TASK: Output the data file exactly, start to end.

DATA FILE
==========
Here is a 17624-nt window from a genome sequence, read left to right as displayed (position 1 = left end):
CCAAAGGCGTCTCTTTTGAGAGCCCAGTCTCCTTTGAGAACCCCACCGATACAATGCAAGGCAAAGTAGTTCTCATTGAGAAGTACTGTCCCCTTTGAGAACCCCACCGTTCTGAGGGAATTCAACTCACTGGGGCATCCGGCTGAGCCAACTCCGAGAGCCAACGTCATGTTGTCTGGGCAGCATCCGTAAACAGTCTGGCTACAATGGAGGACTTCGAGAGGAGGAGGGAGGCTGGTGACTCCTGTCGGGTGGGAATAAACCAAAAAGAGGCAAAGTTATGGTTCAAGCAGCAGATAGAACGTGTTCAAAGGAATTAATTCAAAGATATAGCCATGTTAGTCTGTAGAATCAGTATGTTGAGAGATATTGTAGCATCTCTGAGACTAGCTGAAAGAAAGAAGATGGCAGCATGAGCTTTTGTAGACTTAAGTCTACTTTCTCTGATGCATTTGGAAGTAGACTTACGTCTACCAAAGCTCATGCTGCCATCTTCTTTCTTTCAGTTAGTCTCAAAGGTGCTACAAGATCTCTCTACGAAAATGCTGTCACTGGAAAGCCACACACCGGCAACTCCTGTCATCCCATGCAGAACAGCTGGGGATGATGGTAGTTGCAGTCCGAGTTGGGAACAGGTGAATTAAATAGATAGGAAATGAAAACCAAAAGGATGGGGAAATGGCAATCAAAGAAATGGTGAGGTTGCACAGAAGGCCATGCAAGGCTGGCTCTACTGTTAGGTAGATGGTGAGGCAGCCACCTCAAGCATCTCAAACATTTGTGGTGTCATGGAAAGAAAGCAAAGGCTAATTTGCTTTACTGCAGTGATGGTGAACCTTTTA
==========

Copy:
Here is a 17624-nt window from a genome sequence, read left to right as displayed (position 1 = left end):
CCAAAGGCGTCTCTTTTGAGAGCCCAGTCTCCTTTGAGAACCCCACCGATACAATGCAAGGCAAAGTAGTTCTCATTGAGAAGTACTGTCCCCTTTGAGAACCCCACCGTTCTGAGGGAATTCAACTCACTGGGGCATCCGGCTGAGCCAACTCCGAGAGCCAACGTCATGTTGTCTGGGCAGCATCCGTAAACAGTCTGGCTACAATGGAGGACTTCGAGAGGAGGAGGGAGGCTGGTGACTCCTGTCGGGTGGGAATAAACCAAAAAGAGGCAAAGTTATGGTTCAAGCAGCAGATAGAACGTGTTCAAAGGAATTAATTCAAAGATATAGCCATGTTAGTCTGTAGAATCAGTATGTTGAGAGATATTGTAGCATCTCTGAGACTAGCTGAAAGAAAGAAGATGGCAGCATGAGCTTTTGTAGACTTAAGTCTACTTTCTCTGATGCATTTGGAAGTAGACTTACGTCTACCAAAGCTCATGCTGCCATCTTCTTTCTTTCAGTTAGTCTCAAAGGTGCTACAAGATCTCTCTACGAAAATGCTGTCACTGGAAAGCCACACACCGGCAACTCCTGTCATCCCATGCAGAACAGCTGGGGATGATGGTAGTTGCAGTCCGAGTTGGGAACAGGTGAATTAAATAGATAGGAAATGAAAACCAAAAGGATGGGGAAATGGCAATCAAAGAAATGGTGAGGTTGCACAGAAGGCCATGCAAGGCTGGCTCTACTGTTAGGTAGATGGTGAGGCAGCCACCTCAAGCATCTCAAACATTTGTGGTGTCATGGAAAGAAAGCAAAGGCTAATTTGCTTTACTGCAGTGATGGTGAACCTTTTA